- In our area, there is considerable discussion about the etiquette of riding when conditions are soft enough to make ruts in trails. I don't know if that might be an issue in some of the trail networks where the event might be held in future.
- Snowshoes are much more affordable to rent or own than fat bikes so a separate fat bike category might be a good idea. A particular course might really favour fat bikes - or the opposite.
- Also, some of those speedy snowmobiles were hard to hear as they came over the blind hills. On snowshoes, we could dive off the trail easily. Even as a confident skier, I think I would have had a few nervous moments getting out of their way. On a fat bike with a hat under a helmet, I might have had even more trouble hearing the snowmobiles.
First of all, great event. On day 2 I just kept blabbing about how fortunate I was to be doing this.
Regarding ring roads, I agree with Bash that you can guide people with control placement and scoring just as easily as banning them.
Regarding fat tire bikes, I've never ridden one, but the ones I did see were barely moving faster than we were. I did see a bike-ski combo thing that flew down the trail.
I agree that it was an excellent event.
Kudos to all the organizers. Great course!
Regarding the roads- I don't mind road running, but the woods were much nicer and I wouldn't complain if the major roads were marked as being off the map or out of bounds.
The snowmobiles seem to have gotten both faster and quieter in the last few years. Safety-wise, they may be more of a hazard than cars on roads.
One thing I would like to see is more feasibility to ski much of the course rather than snowshoe. This year I thought that many of the routes to a control could be skied, but the final approaches would often be dangerous or very difficult, so there would be no advantage. Also, the road running sections weren't conducive to skiing. None of the top teams skied.
If there was a high value sector where the controls were located on easier terrain but perhaps longer distances that could be travelled on ski trails, that would add skiing to the mix for teams hoping to do well. Travel mode strategy would be more interesting.
Disclaimer- we like snowshoeing but love skiing!
Hi all, this was my first Snowgaine and it was amazing! Thank you so much for organizing.
On the road running, it did give people that weren't enjoying the snowshoes a chance to stretch there legs, however, we avoided them just due to the hassle of removing and replacing the shoes. The placement of 80 really promoted the use of that northern road. Making just the northern road out of bounds would have changed the route choice considerably.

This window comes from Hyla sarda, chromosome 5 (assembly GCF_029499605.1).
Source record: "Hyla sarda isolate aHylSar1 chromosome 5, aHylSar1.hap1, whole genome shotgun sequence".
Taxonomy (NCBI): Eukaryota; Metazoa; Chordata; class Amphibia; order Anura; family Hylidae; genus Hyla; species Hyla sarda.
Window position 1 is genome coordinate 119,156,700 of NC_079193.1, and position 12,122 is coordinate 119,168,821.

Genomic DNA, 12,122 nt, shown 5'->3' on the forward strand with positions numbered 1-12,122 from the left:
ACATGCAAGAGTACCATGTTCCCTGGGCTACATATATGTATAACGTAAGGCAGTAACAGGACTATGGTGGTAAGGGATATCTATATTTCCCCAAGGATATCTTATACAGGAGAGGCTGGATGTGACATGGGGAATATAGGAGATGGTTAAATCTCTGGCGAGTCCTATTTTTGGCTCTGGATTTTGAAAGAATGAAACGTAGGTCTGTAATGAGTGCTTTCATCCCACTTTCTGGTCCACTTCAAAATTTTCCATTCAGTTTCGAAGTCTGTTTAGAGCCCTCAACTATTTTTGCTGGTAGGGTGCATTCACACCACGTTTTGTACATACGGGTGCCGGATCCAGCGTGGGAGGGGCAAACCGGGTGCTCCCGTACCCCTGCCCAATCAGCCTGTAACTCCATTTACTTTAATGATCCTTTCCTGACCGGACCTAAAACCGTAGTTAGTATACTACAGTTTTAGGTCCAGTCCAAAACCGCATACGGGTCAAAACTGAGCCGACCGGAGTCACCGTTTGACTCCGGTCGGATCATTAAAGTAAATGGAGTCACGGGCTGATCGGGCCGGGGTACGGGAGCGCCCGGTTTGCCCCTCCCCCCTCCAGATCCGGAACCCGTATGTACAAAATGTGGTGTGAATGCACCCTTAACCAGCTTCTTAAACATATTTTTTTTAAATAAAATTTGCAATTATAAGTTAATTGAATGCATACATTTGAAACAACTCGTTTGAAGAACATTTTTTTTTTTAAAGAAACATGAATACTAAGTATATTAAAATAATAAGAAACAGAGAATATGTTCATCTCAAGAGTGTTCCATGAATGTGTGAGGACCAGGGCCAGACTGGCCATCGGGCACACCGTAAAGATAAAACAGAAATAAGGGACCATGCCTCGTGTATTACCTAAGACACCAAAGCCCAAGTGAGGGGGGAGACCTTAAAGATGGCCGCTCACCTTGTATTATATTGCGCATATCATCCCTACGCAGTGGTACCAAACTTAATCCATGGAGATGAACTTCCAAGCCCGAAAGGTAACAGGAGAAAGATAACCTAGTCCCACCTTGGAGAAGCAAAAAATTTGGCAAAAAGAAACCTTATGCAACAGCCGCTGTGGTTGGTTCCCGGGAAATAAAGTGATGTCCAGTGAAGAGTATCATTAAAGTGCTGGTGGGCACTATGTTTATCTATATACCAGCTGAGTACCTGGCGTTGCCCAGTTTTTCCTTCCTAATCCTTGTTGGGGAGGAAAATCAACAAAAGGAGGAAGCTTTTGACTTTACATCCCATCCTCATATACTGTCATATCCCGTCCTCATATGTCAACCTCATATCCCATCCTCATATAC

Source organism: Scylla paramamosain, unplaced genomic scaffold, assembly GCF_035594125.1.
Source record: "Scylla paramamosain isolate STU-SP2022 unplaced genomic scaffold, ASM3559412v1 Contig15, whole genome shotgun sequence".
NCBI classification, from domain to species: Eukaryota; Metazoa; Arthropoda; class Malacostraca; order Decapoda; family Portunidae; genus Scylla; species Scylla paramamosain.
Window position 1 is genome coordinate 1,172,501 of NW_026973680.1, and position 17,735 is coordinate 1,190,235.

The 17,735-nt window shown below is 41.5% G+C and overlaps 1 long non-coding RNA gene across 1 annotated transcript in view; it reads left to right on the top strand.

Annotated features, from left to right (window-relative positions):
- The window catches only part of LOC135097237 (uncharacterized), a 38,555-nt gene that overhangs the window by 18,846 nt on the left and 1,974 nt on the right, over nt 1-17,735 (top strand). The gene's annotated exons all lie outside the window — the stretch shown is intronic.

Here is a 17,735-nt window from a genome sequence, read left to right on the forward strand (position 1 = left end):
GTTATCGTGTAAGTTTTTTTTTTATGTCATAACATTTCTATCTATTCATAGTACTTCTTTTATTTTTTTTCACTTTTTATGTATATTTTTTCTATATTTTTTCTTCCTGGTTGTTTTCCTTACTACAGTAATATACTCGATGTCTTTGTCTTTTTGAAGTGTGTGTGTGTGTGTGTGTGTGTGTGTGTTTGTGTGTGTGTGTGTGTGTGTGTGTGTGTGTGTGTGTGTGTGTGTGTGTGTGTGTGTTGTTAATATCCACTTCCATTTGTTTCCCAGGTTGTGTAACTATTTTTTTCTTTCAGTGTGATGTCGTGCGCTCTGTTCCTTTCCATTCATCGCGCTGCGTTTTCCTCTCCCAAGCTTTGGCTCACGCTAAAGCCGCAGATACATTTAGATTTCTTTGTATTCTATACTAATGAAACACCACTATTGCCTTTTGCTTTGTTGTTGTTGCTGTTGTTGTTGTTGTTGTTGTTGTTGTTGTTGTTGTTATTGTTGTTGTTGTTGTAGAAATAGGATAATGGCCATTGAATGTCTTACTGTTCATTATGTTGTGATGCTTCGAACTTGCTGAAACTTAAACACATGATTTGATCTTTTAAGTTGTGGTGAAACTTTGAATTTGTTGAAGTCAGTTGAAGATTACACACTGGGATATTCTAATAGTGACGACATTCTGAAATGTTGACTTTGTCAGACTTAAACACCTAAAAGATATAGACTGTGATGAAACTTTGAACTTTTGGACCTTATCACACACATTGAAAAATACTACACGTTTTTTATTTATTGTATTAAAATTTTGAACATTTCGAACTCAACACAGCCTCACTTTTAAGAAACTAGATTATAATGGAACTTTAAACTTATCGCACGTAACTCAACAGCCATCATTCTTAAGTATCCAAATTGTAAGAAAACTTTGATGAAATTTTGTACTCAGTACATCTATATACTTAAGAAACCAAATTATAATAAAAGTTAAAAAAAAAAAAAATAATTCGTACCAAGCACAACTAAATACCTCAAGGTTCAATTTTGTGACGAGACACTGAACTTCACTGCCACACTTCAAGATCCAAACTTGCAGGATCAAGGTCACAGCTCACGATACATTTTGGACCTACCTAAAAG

On the fat bike topic being an avid fat biker I kind of lamented that they were banned. Given the conditions on the second day if you had done the course opposite to most and did south on the second day many of the CPs would likely have been rideable on the fresh snowshoe tracks. However, it is so variable that you could just have easily had an impossible mess of soft snow that would make the bike useless. Enforcing the rule that the bike must travel to the CP would be hard and would be very tempting to ignore if you were on a bike stuck in the powder after 6 hours. Given you already allow the skis that can be considerably faster if conditions allow I would think the Fat bikes should be allowed as long as rules are clearly outlined.
Great event, thanks to organizers!
One environmental improvement suggestion: Make plates, cups and ustensils mandatory. We all have this for sure and it would practically eliminate trash.
Thanks for the feedback. Re the roads - the people that made the point that you can design the course to make roads unattractive rather than making another rule I think are spot on. It's something we'll keep in mind next time.
Re bikes....so much to consider. I would love to attach a punchcard to the bike :)
One thing to note regarding the plates, etc - I believe NYS does not allow food trucks to dispense food into peoples own containers. So that was a limiting factor.....
Sorry to hear about the NYS rule about plates. I had agreed with Jackson5 until I read that.
Many big ultra races have gone BYO cup, and are going BYOBowl too.
That's really an issue for the food truck, not the Rogaine organizers though.
<<"On day 2 I just kept blabbing about how fortunate I was to be doing this.">>
+1 for me! :)